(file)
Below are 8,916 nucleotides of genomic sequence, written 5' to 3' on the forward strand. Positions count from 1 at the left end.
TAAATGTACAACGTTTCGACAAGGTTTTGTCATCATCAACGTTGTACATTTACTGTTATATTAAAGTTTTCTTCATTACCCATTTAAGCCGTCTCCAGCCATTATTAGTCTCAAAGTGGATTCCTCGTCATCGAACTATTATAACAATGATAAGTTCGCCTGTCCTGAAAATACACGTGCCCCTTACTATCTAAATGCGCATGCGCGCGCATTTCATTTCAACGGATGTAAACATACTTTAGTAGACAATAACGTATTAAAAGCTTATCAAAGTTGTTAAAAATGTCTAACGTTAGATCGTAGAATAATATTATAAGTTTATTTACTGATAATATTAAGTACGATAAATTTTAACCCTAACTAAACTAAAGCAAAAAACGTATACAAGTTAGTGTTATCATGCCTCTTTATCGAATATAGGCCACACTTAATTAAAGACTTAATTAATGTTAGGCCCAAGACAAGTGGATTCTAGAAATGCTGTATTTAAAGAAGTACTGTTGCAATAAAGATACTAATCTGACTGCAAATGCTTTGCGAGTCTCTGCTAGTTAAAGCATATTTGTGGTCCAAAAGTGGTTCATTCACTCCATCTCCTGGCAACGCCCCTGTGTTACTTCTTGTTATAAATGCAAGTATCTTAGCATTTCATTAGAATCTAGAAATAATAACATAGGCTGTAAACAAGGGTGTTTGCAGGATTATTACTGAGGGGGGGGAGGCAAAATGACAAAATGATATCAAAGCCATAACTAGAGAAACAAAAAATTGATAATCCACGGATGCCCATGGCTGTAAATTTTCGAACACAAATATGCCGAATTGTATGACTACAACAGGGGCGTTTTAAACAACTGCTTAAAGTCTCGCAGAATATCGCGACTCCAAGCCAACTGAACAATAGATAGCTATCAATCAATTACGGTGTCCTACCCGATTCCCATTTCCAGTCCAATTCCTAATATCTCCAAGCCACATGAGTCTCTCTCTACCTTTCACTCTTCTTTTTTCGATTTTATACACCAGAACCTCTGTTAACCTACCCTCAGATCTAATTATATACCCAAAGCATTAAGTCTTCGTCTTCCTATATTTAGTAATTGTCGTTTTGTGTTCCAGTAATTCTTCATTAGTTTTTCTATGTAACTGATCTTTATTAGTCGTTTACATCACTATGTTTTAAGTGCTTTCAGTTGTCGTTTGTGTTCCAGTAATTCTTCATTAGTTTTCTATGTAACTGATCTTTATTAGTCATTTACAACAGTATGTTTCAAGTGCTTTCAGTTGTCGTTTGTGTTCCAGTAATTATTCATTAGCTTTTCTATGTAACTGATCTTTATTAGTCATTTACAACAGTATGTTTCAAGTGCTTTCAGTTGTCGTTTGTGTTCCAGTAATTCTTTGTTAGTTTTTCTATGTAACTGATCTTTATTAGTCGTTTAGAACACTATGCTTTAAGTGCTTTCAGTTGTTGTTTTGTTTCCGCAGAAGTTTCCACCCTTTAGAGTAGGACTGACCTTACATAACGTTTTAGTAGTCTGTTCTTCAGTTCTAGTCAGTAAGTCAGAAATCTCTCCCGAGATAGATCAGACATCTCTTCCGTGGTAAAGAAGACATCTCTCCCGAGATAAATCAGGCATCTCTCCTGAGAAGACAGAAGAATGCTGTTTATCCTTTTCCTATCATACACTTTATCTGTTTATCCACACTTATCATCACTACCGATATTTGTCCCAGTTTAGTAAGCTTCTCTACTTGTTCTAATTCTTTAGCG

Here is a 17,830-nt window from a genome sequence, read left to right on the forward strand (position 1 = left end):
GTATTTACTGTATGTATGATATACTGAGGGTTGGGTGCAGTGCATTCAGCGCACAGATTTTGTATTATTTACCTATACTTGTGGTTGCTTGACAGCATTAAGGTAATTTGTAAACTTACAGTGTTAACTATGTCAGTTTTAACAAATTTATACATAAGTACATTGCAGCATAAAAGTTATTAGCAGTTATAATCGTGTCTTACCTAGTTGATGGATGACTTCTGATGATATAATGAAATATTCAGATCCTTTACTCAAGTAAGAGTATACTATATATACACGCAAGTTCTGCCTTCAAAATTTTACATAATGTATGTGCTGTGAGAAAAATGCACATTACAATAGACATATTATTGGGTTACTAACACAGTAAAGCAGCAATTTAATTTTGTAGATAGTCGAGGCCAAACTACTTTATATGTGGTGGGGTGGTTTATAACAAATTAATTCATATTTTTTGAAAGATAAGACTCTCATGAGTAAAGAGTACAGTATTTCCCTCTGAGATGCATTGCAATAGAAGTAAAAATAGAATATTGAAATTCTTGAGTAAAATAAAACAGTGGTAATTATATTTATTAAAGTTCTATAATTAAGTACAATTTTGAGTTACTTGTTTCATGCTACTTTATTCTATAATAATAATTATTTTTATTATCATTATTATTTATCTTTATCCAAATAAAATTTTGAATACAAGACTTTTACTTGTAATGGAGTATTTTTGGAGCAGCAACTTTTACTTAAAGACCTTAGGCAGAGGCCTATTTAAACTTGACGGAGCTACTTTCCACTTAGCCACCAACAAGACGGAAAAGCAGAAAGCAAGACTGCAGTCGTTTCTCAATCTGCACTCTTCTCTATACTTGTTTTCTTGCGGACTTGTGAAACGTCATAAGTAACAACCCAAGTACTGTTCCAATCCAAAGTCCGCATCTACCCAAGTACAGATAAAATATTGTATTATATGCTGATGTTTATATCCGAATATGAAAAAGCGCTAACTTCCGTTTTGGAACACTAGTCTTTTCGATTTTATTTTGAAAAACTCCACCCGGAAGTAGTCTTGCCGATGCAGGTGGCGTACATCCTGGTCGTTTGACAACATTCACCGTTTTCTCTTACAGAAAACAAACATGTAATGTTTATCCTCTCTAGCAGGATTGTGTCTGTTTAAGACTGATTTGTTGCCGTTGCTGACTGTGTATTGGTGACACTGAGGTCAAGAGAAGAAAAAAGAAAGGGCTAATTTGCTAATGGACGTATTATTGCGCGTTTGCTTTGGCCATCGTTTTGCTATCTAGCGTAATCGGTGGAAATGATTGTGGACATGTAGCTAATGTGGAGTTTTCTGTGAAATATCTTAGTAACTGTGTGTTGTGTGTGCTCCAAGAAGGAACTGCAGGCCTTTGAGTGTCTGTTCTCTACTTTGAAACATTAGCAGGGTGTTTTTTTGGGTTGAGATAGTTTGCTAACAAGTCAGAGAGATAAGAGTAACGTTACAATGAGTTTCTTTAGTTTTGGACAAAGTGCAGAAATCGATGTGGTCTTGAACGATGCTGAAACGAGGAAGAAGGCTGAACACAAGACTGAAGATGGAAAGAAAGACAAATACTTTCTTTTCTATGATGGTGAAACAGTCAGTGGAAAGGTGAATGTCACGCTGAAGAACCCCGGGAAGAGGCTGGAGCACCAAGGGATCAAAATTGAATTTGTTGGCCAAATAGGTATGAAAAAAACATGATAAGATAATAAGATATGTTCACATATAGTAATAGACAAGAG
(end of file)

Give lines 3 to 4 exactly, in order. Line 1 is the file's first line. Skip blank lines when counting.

Here is a 17,830-nt window from a genome sequence, read left to right on the forward strand (position 1 = left end):
GTATTTACTGTATGTATGATATACTGAGGGTTGGGTGCAGTGCATTCAGCGCACAGATTTTGTATTATTTACCTATACTTGTGGTTGCTTGACAGCATTAAGGTAATTTGTAAACTTACAGTGTTAACTATGTCAGTTTTAACAAATTTATACATAAGTACATTGCAGCATAAAAGTTATTAGCAGTTATAATCGTGTCTTACCTAGTTGATGGATGACTTCTGATGATATAATGAAATATTCAGATCCTTTACTCAAGTAAGAGTATACTATATATACACGCAAGTTCTGCCTTCAAAATTTTACATAATGTATGTGCTGTGAGAAAAATGCACATTACAATAGACATATTATTGGGTTACTAACACAGTAAAGCAGCAATTTAATTTTGTAGATAGTCGAGGCCAAACTACTTTATATGTGGTGGGGTGGTTTATAACAAATTAATTCATATTTTTTGAAAGATAAGACTCTCATGAGTAAAGAGTACAGTATTTCCCTCTGAGATGCATTGCAATAGAAGTAAAAATAGAATATTGAAATTCTTGAGTAAAATAAAACAGTGGTAATTATATTTATTAAAGTTCTATAATTAAGTACAATTTTGAGTTACTTGTTTCATGCTACTTTATTCTATAATAATAATTATTTTTATTATCATTATTATTTATCTTTATCCAAATAAAATTTTGAATACAAGACTTTTACTTGTAATGGAGTATTTTTGGAGCAGCAACTTTTACTTAAAGACCTTAGGCAGAGGCCTATTTAAACTTGACGGAGCTACTTTCCACTTAGCCACCAACAAGACGGAAAAGCAGAAAGCAAGACTGCAGTCGTTTCTCAATCTGCACTCTTCTCTATACTTGTTTTCTTGCGGACTTGTGAAACGTCATAAGTAACAACCCAAGTACTGTTCCAATCCAAAGTCCGCATCTACCCAAGTACAGATAAAATATTGTATTATATGCTGATGTTTATATCCGAATATGAAAAAGCGCTAACTTCCGTTTTGGAACACTAGTCTTTTCGATTTTATTTTGAAAAACTCCACCCGGAAGTAGTCTTGCCGATGCAGGTGGCGTACATCCTGGTCGTTTGACAACATTCACCGTTTTCTCTTACAGAAAACAAACATGTAATGTTTATCCTCTCTAGCAGGATTGTGTCTGTTTAAGACTGATTTGTTGCCGTTGCTGACTGTGTATTGGTGACACTGAGGTCAAGAGAAGAAAAAAGAAAGGGCTAATTTGCTAATGGACGTATTATTGCGCGTTTGCTTTGGCCATCGTTTTGCTATCTAGCGTAATCGGTGGAAATGATTGTGGACATGTAGCTAATGTGGAGTTTTCTGTGAAATATCTTAGTAACTGTGTGTTGTGTGTGCTCCAAGAAGGAACTGCAGGCCTTTGAGTGTCTGTTCTCTACTTTGAAACATTAGCAGGGTGTTTTTTTGGGTTGAGATAGTTTGCTAACAAGTCAGAGAGATAAGAGTAACGTTACAATGAGTTTCTTTAGTTTTGGACAAAGTGCAGAAATCGATGTGGTCTTGAACGATGCTGAAACGAGGAAGAAGGCTGAACACAAGACTGAAGATGGAAAGAAAGACAAATACTTTCTTTTCTATGATGGTGAAACAGTCAGTGGAAAGGTGAATGTCACGCTGAAGAACCCCGGGAAGAGGCTGGAGCACCAAGGGATCAAAATTGAATTTGTTGGCCAAATAGGTATGAAAAAAACATGATAAGATAATAAGATATGTTCACATATAGTAATAGACAAGAG